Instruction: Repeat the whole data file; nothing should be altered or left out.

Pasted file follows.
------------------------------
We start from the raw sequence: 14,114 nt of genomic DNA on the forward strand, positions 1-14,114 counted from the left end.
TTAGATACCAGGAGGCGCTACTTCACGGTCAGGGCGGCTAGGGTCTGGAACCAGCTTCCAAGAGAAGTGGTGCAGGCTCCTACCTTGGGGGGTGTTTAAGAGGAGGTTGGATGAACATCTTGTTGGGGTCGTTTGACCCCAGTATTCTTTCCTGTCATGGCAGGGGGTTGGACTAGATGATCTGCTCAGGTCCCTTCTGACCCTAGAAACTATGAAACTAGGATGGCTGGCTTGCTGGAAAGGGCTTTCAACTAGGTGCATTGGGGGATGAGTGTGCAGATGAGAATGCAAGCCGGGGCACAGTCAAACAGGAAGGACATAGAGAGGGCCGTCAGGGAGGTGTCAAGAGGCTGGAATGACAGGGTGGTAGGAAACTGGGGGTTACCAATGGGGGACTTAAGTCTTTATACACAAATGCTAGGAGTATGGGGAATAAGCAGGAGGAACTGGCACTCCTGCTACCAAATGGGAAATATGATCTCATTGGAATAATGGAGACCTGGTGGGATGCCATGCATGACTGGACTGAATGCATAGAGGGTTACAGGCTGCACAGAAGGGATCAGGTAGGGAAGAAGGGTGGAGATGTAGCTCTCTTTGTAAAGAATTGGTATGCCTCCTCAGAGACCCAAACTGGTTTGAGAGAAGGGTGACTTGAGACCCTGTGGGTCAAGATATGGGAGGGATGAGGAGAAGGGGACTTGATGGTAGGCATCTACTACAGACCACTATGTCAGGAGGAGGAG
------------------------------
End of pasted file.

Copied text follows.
We start from the raw sequence: 14,114 nt of genomic DNA on the forward strand, positions 1-14,114 counted from the left end.
TTAGATACCAGGAGGCGCTACTTCACGGTCAGGGCGGCTAGGGTCTGGAACCAGCTTCCAAGAGAAGTGGTGCAGGCTCCTACCTTGGGGGGTGTTTAAGAGGAGGTTGGATGAACATCTTGTTGGGGTCGTTTGACCCCAGTATTCTTTCCTGTCATGGCAGGGGGTTGGACTAGATGATCTGCTCAGGTCCCTTCTGACCCTAGAAACTATGAAACTAGGATGGCTGGCTTGCTGGAAAGGGCTTTCAACTAGGTGCATTGGGGGATGAGTGTGCAGATGAGAATGCAAGCCGGGGCACAGTCAAACAGGAAGGACATAGAGAGGGCCGTCAGGGAGGTGTCAAGAGGCTGGAATGACAGGGTGGTAGGAAACTGGGGGTTACCAATGGGGGACTTAAGTCTTTATACACAAATGCTAGGAGTATGGGGAATAAGCAGGAGGAACTGGCACTCCTGCTACCAAATGGGAAATATGATCTCATTGGAATAATGGAGACCTGGTGGGATGCCATGCATGACTGGACTGAATGCATAGAGGGTTACAGGCTGCACAGAAGGGATCAGGTAGGGAAGAAGGGTGGAGATGTAGCTCTCTTTGTAAAGAATTGGTATGCCTCCTCAGAGACCCAAACTGGTTTGAGAGAAGGGTGACTTGAGACCCTGTGGGTCAAGATATGGGAGGGATGAGGAGAAGGGGACTTGATGGTAGGCATCTACTACAGACCACTATGTCAGGAGGAGGAG